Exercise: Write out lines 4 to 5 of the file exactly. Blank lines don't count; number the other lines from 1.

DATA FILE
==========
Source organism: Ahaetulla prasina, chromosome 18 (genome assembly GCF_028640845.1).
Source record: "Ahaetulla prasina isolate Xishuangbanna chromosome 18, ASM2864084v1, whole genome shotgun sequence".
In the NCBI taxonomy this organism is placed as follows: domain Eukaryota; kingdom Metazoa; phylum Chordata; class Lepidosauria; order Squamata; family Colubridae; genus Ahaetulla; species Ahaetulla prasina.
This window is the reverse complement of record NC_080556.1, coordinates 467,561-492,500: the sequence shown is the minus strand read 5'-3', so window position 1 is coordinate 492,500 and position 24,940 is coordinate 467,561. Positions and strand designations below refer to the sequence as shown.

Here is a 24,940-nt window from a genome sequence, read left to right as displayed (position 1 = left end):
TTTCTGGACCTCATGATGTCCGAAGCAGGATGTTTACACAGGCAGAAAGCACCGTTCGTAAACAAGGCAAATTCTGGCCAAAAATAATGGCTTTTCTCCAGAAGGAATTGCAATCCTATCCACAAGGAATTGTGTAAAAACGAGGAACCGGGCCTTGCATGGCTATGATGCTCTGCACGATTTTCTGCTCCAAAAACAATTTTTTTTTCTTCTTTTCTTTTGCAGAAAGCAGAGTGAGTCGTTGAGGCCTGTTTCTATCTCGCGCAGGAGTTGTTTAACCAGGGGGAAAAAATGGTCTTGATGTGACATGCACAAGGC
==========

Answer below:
This window is the reverse complement of record NC_080556.1, coordinates 467,561-492,500: the sequence shown is the minus strand read 5'-3', so window position 1 is coordinate 492,500 and position 24,940 is coordinate 467,561. Positions and strand designations below refer to the sequence as shown.

Here is a 24,940-nt window from a genome sequence, read left to right as displayed (position 1 = left end):